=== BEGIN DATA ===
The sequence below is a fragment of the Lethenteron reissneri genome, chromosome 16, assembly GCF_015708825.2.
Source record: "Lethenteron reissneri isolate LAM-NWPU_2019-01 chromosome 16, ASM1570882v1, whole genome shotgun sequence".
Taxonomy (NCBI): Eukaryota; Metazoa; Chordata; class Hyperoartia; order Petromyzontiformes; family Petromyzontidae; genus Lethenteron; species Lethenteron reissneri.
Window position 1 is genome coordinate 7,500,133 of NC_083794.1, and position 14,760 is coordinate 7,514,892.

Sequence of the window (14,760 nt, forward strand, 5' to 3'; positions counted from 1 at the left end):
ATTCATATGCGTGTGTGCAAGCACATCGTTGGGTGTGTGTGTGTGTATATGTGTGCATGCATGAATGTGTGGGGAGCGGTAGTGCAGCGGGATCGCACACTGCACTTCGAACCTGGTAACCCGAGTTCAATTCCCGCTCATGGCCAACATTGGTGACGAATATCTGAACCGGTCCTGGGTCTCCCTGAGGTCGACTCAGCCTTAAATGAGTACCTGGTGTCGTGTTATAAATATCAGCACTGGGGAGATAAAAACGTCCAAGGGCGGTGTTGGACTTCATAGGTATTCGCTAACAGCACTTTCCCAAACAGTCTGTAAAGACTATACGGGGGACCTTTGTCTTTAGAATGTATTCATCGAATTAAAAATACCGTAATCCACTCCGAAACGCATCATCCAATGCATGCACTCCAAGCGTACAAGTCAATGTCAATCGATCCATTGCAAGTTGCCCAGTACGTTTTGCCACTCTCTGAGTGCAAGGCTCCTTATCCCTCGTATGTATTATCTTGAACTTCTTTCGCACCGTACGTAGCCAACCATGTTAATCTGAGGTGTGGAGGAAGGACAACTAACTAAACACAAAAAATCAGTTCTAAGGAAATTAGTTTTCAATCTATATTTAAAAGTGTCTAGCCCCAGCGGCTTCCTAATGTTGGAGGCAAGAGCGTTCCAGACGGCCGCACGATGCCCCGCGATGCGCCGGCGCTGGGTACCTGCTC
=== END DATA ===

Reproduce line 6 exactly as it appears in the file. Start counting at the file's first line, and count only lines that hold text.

ATTCATATGCGTGTGTGCAAGCACATCGTTGGGTGTGTGTGTGTGTATATGTGTGCATGCATGAATGTGTGGGGAGCGGTAGTGCAGCGGGATCGCACACTGCACTTCGAACCTGGTAACCCGAGTTCAATTCCCGCTCATGGCCAACATTGGTGACGAATATCTGAACCGGTCCTGGGTCTCCCTGAGGTCGACTCAGCCTTAAATGAGTACCTGGTGTCGTGTTATAAATATCAGCACTGGGGAGATAAAAACGTCCAAGGGCGGTGTTGGACTTCATAGGTATTCGCTAACAGCACTTTCCCAAACAGTCTGTAAAGACTATACGGGGGACCTTTGTCTTTAGAATGTATTCATCGAATTAAAAATACCGTAATCCACTCCGAAACGCATCATCCAATGCATGCACTCCAAGCGTACAAGTCAATGTCAATCGATCCATTGCAAGTTGCCCAGTACGTTTTGCCACTCTCTGAGTGCAAGGCTCCTTATCCCTCGTATGTATTATCTTGAACTTCTTTCGCACCGTACGTAGCCAACCATGTTAATCTGAGGTGTGGAGGAAGGACAACTAACTAAACACAAAAAATCAGTTCTAAGGAAATTAGTTTTCAATCTATATTTAAAAGTGTCTAGCCCCAGCGGCTTCCTAATGTTGGAGGCAAGAGCGTTCCAGACGGCCGCACGATGCCCCGCGATGCGCCGGCGCTGGGTACCTGCTC